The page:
It was no different at WR, where they had whiffed on production from a first-round pick this year and where they also spent way too much time and effort hoping to reincarnate DeSean Jackson or Alshon Jeffery. Hope is not a plan. 1st round pick Jalen Reagor may turn out to be a player, but he was no help to the Eagles this year, especially when compared to the other rookie receivers in the league who were drafted after him.
Wentz went from a confident decision maker at quarterback in 2017 to a player in 2020 who was really unsure of what was going on around him, from game to game and from play to play. He really lost his ability to read coverage and he also lost anticipation/instincts as to when and where targets would come open. He was like a “deer in the headlights." The game was foggy for Wentz all year, but, in my opinion, he also got no help from the sidelines either. The Eagles really seemed to have no plan that varied from week to week and they made no attempt to run the ball to take the pressure off the fragile QB who was under siege from the overmatched roster. All things that he had in his favor when I went back to the 2017 tape, he didn’t have this past season.
I really think the Eagles had done the inevitable and started the “Save Carson Project” by changing their offensive system and the coaching staff. Next step would have been re-tool the roster.
I saw, with Carson, the same skill set on tape, in spurts this year that was evident when Wentz was at North Dakota State and early in his pro career. His rebuild really should be focused on what’s between his ears, it’s not a physical issue. I’m not really buying anything people are saying regarding the locker room turning on him either. Losing brings out the negative chatter. Leaders are not all liked. I saw the same questions pointed at QB Russell Wilson in Seattle when people doubted his agenda and they were not winning as much as some people expected. This hiccup can be overcome with an offseason of mending, if it even exists.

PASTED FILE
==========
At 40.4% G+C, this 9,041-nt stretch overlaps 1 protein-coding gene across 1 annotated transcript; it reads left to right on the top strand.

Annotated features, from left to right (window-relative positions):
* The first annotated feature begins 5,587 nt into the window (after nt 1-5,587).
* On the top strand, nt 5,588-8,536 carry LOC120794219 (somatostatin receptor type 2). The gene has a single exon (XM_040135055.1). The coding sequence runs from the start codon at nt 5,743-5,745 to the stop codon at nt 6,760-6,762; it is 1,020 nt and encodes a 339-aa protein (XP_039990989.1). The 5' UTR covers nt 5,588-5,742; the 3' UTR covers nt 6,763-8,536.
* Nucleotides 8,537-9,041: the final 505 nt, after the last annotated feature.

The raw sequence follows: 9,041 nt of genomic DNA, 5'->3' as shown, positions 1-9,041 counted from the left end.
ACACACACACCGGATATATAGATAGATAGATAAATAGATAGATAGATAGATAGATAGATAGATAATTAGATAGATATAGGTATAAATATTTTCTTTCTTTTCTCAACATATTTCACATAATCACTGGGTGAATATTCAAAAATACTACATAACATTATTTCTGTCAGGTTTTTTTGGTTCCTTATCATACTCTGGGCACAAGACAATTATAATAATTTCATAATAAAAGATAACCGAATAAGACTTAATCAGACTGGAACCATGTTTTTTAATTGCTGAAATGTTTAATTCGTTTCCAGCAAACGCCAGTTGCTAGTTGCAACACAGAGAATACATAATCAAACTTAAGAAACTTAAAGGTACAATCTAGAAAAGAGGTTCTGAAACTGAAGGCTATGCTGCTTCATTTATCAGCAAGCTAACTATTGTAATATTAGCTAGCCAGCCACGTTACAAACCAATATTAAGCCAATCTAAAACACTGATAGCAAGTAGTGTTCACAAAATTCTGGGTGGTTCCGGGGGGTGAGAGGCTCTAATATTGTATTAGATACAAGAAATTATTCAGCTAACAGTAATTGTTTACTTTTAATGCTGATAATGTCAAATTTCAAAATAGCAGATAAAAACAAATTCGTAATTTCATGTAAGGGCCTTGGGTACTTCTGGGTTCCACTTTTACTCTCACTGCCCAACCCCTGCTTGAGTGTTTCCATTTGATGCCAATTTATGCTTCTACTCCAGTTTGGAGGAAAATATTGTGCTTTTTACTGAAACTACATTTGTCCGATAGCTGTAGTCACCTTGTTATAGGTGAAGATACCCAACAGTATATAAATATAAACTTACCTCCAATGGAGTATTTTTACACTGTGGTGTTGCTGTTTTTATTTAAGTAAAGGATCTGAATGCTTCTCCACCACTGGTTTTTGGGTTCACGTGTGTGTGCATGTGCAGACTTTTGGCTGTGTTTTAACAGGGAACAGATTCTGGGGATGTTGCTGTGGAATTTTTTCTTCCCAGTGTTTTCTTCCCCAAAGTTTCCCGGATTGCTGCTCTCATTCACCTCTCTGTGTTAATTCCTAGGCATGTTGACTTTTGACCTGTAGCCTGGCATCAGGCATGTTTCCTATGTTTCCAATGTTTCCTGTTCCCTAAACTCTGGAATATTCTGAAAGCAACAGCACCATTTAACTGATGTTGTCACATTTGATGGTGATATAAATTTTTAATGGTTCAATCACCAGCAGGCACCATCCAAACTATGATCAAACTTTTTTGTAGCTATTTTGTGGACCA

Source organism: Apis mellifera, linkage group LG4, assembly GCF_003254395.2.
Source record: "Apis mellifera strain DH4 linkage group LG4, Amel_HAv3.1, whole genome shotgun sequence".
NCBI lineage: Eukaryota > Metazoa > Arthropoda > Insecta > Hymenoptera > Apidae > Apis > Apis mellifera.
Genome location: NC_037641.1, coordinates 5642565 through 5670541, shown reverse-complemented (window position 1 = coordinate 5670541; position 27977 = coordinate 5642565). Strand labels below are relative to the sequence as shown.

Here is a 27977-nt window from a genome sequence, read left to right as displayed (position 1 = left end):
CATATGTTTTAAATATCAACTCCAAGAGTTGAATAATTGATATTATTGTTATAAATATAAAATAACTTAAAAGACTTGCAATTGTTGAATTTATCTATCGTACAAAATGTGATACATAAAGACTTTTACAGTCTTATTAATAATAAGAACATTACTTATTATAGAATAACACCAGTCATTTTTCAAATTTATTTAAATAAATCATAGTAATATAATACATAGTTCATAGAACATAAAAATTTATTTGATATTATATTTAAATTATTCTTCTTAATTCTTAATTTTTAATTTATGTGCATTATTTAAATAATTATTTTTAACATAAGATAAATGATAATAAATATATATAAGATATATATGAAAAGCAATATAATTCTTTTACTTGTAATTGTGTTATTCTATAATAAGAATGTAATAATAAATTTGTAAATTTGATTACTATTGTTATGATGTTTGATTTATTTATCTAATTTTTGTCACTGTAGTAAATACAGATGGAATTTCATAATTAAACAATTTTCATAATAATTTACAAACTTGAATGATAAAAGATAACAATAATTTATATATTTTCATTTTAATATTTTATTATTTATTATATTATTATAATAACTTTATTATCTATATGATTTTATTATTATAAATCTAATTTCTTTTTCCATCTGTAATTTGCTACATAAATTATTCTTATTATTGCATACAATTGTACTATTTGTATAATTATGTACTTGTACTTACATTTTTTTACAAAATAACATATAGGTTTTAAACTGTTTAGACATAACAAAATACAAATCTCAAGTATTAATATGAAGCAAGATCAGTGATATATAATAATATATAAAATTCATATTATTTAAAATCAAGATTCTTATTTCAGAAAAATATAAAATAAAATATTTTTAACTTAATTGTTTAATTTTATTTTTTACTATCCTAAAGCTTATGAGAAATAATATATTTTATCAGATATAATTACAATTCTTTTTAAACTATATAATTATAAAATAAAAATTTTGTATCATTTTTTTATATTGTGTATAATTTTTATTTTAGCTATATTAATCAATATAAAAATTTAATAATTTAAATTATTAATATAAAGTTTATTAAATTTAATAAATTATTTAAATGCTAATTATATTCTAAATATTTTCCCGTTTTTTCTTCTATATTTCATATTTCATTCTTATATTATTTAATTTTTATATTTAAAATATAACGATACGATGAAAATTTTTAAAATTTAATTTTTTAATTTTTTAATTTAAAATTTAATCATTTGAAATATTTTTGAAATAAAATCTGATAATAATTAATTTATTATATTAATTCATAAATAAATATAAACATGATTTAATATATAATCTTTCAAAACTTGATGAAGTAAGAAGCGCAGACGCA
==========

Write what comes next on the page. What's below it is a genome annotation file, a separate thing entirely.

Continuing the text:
There is no disputing the fact that this year’s Eagles team was not Roseman’s best work. I think he would admit that. If I was him, I would have looked in the mirror, pulled up my big boy pants, rolled up my sleeves and got to work. I’d take acceptance for my part of the systematic failure and make the changes with how we build the team. What we got instead was, finger pointing. Part of any QB’s effectiveness is getting a healthy offensive line and then upgrading the quality of depth on our roster. Valuing their own team is what’s holding the Eagles back currently. I don’t think Hurts is the answer at this point either. Hurts’ body of work can only be seen as a “work in progress” at best. He brought Eagles fans change and a new face but his ability to be a consistent NFL passer is still in question.
The trade itself is just what the doctor ordered for fixing Wentz. It short-cutted the process he was facing in Philly. Indy has a better Oline, better receivers, more help from game-plan and system standpoint (coaching). Now it’s just about restoring confidence and trust which happens to be Frank Reich’s specialty. The move has put all the attention now on Roseman back in Philly. He blamed the coach and got rid of him, blamed the QB and got rid of him. He is the only one still standing in the city of brotherly love- he’d better rebuild fast if he wants to “get some”.